Common interest and needs are what Sonqishe says should form the basis of such networks, as well as a sense of inspiration that will assist in the progression of your personal journey. “When people have the same life or professional objectives and goals, their relationships become stronger.” Katsidzira agrees, stating that mutuality is a key foundation of successful and meaningful sisterhoods. She adds, sisters should always demonstrate the ability to tolerate their differences. “It’s important for sisters to allow each other the opportunity to be themselves and understand that they may not be able to approve all the decisions made by their friends. This is an area where a lot of us women struggle, as we often want our friends to be exactly like us.” The psychologist further explains that, even though having common interests is part of forming solid friendships, it’s important to understand we’re not the same, and that’s okay.
Tumi and Sunshine, who are affectionately known as the ‘Cheris’ in the creative industry, explain that love, trust, honesty and constant support is what keep their sisterhood flame burning. “The transition from being friends to sisters and then business partners had its own challenges and truly tested our friendship. But, because the foundation of our sisterhood has always been strong it made it easier for us to trust each other with our dreams – knowing that we will continue partnering together and supporting each other.”
MAINTAIN A HEALTHY BOND
Katsidzira believes behaviour is neither right nor wrong, but rather effective or ineffective. “I encourage the practice of non-judgement and genuineness as a basis for intimate female friendships.” She shares fundamental guidelines that will assist in building and solidifying such bonds:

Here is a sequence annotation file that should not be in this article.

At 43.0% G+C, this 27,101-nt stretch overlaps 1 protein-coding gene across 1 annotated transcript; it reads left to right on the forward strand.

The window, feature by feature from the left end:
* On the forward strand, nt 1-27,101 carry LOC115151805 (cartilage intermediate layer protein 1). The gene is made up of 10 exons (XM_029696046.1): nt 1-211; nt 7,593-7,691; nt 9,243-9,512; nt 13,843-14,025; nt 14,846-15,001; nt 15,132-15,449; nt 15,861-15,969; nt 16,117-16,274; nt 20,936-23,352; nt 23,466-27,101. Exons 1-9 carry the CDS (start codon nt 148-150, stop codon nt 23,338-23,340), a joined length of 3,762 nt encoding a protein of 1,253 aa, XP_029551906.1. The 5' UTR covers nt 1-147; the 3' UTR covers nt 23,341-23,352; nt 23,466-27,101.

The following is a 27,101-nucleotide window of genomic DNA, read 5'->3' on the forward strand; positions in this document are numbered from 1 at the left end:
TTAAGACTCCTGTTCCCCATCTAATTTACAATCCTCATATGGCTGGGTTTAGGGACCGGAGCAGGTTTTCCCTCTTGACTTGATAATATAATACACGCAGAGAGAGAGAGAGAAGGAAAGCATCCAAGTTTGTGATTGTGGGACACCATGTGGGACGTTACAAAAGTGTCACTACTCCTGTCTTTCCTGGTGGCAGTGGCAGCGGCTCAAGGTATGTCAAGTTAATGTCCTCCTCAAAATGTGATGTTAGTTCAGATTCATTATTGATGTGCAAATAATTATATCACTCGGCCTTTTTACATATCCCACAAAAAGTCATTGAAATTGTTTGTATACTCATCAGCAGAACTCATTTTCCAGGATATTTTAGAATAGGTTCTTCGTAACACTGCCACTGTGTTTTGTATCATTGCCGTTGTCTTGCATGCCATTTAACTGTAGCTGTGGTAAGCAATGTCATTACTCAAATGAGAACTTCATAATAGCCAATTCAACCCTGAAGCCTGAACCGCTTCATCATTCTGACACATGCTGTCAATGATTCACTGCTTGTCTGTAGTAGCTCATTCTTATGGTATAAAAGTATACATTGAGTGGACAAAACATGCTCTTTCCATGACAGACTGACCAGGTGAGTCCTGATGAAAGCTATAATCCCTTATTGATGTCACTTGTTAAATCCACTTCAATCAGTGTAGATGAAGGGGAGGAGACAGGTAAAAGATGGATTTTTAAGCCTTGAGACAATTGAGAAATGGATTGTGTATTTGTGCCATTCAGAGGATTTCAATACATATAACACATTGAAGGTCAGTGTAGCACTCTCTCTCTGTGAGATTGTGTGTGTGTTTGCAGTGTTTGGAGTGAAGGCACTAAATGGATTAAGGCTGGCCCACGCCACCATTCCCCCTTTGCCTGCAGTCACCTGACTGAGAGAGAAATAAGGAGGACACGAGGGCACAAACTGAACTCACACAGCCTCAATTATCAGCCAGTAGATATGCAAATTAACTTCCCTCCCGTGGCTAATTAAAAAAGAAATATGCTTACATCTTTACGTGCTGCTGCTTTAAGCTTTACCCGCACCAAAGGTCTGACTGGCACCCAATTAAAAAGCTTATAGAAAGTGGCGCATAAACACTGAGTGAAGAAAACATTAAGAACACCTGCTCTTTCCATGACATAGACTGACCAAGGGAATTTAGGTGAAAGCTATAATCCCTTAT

1. Be yourself. Despite the discomfort, attract those people who are drawn to the qualities you possess. Let honesty and integrity govern your union.
2. Be willing to live without other people’s approval. Many find this to be really hard because as women we are relational beings who thrive on acceptance. However, you cannot present a fake version of yourself to the world. It’s draining.
3. Embrace the difference each sister brings because a different approach is not inferior, it’s just different. Have empathy for other women and practice compassion.
4. Develop trust. Choose people whose energy you connect with to support and demonstrate that they can depend on you. Sonqishe says that for such relationships to be successful, women need to shift their mind-set on global and cultural beliefs of what women can and cannot do and achieve. “This will assist in understanding and defining the roles we need to play in each other’s lives, allowing us to fully utilise the power we have as a collective in order to succeed.” It’s important for women to start creating meaningful conversations through our female networks. “These sisterhoods should give us inspiration on how to get to the next level of our lives. It’s equally vital for us to track our progress as friends against our purpose and life objectives.”
Tumi and Sunshine attribute their femship to constant communication and loyalty.“It’s about harnessing and appreciating each other’s strengths and weaknesses as well as understanding how we both add value. When the one is weak or feels overwhelmed, the other needs to become the support structure. We never compete but compliment, because when one sister wins and succeeds we grow stronger.” Essentially, Katsidzira concludes, friendships offer a safe base for women to develop freely. “Being able to support one another means women aren’t afraid to see other women succeed, and this encourages us to celebrate all that we are.”